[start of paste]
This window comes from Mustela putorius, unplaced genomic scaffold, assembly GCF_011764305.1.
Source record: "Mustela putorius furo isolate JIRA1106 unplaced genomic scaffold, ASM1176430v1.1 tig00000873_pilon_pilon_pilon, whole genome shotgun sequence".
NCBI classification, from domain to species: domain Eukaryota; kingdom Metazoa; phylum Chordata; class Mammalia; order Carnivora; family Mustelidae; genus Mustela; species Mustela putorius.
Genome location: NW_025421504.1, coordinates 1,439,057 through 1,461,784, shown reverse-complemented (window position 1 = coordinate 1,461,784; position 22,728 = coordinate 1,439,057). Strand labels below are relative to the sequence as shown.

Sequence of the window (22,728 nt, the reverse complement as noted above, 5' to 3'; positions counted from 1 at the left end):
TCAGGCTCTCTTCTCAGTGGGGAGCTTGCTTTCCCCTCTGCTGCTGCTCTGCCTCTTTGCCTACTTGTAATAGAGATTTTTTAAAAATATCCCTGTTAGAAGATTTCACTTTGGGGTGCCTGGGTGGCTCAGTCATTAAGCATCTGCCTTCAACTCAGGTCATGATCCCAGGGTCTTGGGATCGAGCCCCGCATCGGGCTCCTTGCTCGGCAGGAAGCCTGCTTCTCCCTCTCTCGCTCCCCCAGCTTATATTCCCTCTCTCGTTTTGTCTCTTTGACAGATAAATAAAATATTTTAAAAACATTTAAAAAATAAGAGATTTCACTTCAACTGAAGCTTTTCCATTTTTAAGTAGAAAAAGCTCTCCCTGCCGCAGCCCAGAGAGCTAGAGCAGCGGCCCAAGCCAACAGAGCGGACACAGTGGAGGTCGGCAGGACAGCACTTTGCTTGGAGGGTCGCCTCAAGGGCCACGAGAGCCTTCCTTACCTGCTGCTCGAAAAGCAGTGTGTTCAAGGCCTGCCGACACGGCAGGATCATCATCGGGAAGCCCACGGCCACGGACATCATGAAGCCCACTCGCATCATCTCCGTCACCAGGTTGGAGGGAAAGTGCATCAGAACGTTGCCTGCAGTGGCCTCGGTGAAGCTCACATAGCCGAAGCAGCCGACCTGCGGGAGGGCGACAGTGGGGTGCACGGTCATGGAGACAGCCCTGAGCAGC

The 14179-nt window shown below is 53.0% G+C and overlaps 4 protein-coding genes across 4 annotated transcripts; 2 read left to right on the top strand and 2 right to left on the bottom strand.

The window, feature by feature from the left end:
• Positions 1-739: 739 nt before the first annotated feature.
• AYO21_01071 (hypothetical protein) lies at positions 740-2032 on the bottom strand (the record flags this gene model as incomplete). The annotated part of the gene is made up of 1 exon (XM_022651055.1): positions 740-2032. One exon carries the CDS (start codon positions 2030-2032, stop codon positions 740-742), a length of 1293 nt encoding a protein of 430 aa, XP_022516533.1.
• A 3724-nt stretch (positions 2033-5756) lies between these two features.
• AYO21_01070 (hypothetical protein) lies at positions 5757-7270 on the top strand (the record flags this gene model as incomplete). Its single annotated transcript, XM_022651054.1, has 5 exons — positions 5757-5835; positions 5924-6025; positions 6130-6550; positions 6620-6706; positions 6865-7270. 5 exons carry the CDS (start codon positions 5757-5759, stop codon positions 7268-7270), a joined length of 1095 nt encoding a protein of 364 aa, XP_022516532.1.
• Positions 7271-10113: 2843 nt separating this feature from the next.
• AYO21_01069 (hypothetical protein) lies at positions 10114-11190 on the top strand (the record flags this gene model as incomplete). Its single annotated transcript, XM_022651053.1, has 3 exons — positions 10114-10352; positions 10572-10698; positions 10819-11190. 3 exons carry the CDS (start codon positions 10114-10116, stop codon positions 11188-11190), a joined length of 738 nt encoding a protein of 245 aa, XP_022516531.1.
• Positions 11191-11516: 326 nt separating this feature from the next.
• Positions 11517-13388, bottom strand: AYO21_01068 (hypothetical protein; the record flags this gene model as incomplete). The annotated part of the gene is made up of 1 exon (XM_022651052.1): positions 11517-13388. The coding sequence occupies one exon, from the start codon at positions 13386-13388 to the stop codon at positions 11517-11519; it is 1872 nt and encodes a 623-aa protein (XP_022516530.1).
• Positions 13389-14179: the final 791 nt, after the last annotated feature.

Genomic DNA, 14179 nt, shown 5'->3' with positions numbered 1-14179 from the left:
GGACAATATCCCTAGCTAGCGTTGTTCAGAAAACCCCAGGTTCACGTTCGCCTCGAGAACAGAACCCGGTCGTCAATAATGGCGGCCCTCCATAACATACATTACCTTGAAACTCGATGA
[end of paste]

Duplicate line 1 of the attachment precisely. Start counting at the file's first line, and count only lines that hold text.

This window comes from Mustela putorius, unplaced genomic scaffold, assembly GCF_011764305.1.